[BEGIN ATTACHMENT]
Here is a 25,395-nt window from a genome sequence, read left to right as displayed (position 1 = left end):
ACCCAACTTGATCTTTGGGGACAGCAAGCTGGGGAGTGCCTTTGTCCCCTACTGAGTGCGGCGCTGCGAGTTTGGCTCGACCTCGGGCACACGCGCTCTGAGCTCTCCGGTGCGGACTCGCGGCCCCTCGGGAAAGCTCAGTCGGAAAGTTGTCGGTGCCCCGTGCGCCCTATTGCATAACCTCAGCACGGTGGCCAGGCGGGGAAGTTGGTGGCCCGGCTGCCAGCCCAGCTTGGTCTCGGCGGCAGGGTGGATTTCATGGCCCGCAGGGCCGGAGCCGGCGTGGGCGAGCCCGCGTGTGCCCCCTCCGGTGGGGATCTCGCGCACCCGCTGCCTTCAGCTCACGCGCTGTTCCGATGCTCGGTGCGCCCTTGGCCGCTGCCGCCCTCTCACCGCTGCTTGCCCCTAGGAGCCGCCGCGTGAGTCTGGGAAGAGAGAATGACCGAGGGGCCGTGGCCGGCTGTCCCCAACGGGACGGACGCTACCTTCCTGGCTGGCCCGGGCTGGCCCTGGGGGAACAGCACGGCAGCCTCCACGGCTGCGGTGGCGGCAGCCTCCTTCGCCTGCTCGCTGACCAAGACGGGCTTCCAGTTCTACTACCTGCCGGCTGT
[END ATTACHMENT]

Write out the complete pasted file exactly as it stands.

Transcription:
Here is a 25,395-nt window from a genome sequence, read left to right as displayed (position 1 = left end):
ACCCAACTTGATCTTTGGGGACAGCAAGCTGGGGAGTGCCTTTGTCCCCTACTGAGTGCGGCGCTGCGAGTTTGGCTCGACCTCGGGCACACGCGCTCTGAGCTCTCCGGTGCGGACTCGCGGCCCCTCGGGAAAGCTCAGTCGGAAAGTTGTCGGTGCCCCGTGCGCCCTATTGCATAACCTCAGCACGGTGGCCAGGCGGGGAAGTTGGTGGCCCGGCTGCCAGCCCAGCTTGGTCTCGGCGGCAGGGTGGATTTCATGGCCCGCAGGGCCGGAGCCGGCGTGGGCGAGCCCGCGTGTGCCCCCTCCGGTGGGGATCTCGCGCACCCGCTGCCTTCAGCTCACGCGCTGTTCCGATGCTCGGTGCGCCCTTGGCCGCTGCCGCCCTCTCACCGCTGCTTGCCCCTAGGAGCCGCCGCGTGAGTCTGGGAAGAGAGAATGACCGAGGGGCCGTGGCCGGCTGTCCCCAACGGGACGGACGCTACCTTCCTGGCTGGCCCGGGCTGGCCCTGGGGGAACAGCACGGCAGCCTCCACGGCTGCGGTGGCGGCAGCCTCCTTCGCCTGCTCGCTGACCAAGACGGGCTTCCAGTTCTACTACCTGCCGGCTGT